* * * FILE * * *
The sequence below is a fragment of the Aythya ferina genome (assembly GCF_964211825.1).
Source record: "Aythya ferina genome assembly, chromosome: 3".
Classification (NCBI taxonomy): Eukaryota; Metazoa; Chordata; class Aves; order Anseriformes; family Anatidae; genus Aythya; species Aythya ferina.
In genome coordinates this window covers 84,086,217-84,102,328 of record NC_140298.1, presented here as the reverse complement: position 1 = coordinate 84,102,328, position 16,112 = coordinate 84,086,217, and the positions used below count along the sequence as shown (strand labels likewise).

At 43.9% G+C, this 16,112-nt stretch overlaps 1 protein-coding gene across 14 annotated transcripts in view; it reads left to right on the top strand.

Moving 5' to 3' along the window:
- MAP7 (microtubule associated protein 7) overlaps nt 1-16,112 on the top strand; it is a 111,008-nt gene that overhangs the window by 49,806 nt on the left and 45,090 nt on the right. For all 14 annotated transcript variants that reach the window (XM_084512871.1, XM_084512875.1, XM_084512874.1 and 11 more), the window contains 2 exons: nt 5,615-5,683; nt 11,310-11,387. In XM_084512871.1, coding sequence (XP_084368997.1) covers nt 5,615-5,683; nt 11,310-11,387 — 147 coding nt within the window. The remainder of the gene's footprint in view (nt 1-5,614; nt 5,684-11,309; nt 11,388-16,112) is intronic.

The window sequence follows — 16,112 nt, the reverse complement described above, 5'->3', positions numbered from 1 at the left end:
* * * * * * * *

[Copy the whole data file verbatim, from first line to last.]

The sequence below is a fragment of the Aythya ferina genome (assembly GCF_964211825.1).
Source record: "Aythya ferina genome assembly, chromosome: 3".
Classification (NCBI taxonomy): Eukaryota; Metazoa; Chordata; class Aves; order Anseriformes; family Anatidae; genus Aythya; species Aythya ferina.
In genome coordinates this window covers 84,086,217-84,102,328 of record NC_140298.1, presented here as the reverse complement: position 1 = coordinate 84,102,328, position 16,112 = coordinate 84,086,217, and the positions used below count along the sequence as shown (strand labels likewise).

At 43.9% G+C, this 16,112-nt stretch overlaps 1 protein-coding gene across 14 annotated transcripts in view; it reads left to right on the top strand.

Moving 5' to 3' along the window:
- MAP7 (microtubule associated protein 7) overlaps nt 1-16,112 on the top strand; it is a 111,008-nt gene that overhangs the window by 49,806 nt on the left and 45,090 nt on the right. For all 14 annotated transcript variants that reach the window (XM_084512871.1, XM_084512875.1, XM_084512874.1 and 11 more), the window contains 2 exons: nt 5,615-5,683; nt 11,310-11,387. In XM_084512871.1, coding sequence (XP_084368997.1) covers nt 5,615-5,683; nt 11,310-11,387 — 147 coding nt within the window. The remainder of the gene's footprint in view (nt 1-5,614; nt 5,684-11,309; nt 11,388-16,112) is intronic.

The window sequence follows — 16,112 nt, the reverse complement described above, 5'->3', positions numbered from 1 at the left end: